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‘Faye Dunaway’, LosAngeles, 1976

their desks.’ ‘Did you sleep with Ava Gardner, Terry?’ ‘No, no.’ ‘Terry?’ ‘No comment, Adrian. Stop it.’

And there’s the famous picture of Faye Dunaway after her Oscar for Network, slumped elegantly in a dressing gown and high heels surrounded by newspapers, by the pool, with the Oscar on a table next to the tea tray. It’s a marvellous image of fragility in fame and the disappointment of achievement. She had been up all night and gone to bed at three. ‘I made her get up at six to take the shot.’ And like Victor Kiam, Terry liked the photograph so much, he married her. He also lived with Martha Stewart. (Not at the same time.)

‘What was that like?’ ‘I met her in San Lorenzo. I was dining with Eric Clapton, I think. I saw this beautiful woman and I went over and pretended to be Lorenzo — asked her what she wanted to eat. She was great. We’d just be sitting at her kitch-

the spectator | 18 September 2010 | en table chatting about nothing and then all of a sudden there’d be a three-course dinner in front of you. ‘Where did that come from?’ It was like magic. Martha kept soufflés up her sleeve.

In his current exhibition at The Little Black Gallery, the largest print is of Raquel Welch in her One Million Years BC authentic, ice-age bikini, crucified (just in time for the Pope’s visit). It’s an arresting image complete with double entendres and mixed metaphors. ‘I lost my nerve with that one,’ said Terry. ‘I took it for Esquire but never printed it. I thought it would be too controversial for America.’ But today it looks like a perfect illustration for half a dozen contemporary dilemmas and arguments.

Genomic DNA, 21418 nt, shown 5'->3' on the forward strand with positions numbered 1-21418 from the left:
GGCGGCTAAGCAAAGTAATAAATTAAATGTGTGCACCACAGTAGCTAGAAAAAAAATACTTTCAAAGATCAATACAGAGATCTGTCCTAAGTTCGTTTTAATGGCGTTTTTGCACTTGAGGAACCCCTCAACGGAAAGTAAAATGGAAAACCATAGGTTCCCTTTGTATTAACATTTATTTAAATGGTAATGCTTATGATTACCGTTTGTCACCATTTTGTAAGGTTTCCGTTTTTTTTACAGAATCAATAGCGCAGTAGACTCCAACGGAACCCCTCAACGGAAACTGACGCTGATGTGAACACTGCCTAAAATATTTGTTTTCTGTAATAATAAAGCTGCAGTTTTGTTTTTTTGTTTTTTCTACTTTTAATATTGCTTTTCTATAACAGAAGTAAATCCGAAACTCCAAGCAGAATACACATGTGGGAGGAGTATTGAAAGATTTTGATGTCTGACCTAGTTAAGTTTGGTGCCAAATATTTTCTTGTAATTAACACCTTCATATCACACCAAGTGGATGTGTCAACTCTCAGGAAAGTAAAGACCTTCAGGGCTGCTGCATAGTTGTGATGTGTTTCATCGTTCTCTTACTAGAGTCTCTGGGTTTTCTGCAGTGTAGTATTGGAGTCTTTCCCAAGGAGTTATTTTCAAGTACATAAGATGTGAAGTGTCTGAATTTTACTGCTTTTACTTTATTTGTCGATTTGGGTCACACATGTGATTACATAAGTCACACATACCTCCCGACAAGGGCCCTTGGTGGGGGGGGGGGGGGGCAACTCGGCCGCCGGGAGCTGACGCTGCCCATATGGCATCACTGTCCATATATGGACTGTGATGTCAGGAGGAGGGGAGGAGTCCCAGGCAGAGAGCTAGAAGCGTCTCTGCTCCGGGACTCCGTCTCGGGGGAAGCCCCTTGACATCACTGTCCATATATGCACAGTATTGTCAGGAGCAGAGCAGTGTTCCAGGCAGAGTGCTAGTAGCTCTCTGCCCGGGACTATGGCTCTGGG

‘I took a couple of Raquel in Chelsea kit, kicking a ball about. I introduced her to Peter Osgood. He gave her his shirt; actually, he gave her his full strip.’ ‘There’s a match made in celebrity heaven: Peter Osgood and Raquel Welch.’ ‘I should print them up. I expect I’d sell a few’.

One of the things that makes O’Neill such a memorable photographer is that his images tell stories. They remain contemporary and perceptive, and illuminate bigger truths. They are really simple static interviews with the famous. Much more often

Terry took pictures that were more than pretty or cunning records of the famous they are comments and observations on the nature of celebrity talent and insecurity and beauty.All the spotlit dilemmas of achievement and fame.

The last time Terry took my picture I was covering a Nelson Mandela visit to London. He was taking pictures of celebrities with the old man and he asked me to sit in the chair to check the lighting, like Sinatra’s double. He squinted at the Polaroid.‘How is it?’ I asked.‘I dunno . . . you couldn’t look a little more black, could you?’

Terry O’Neill: Guys & Dolls is at The Little Black Gallery, 13A Park Walk, SW10 until 30 October.


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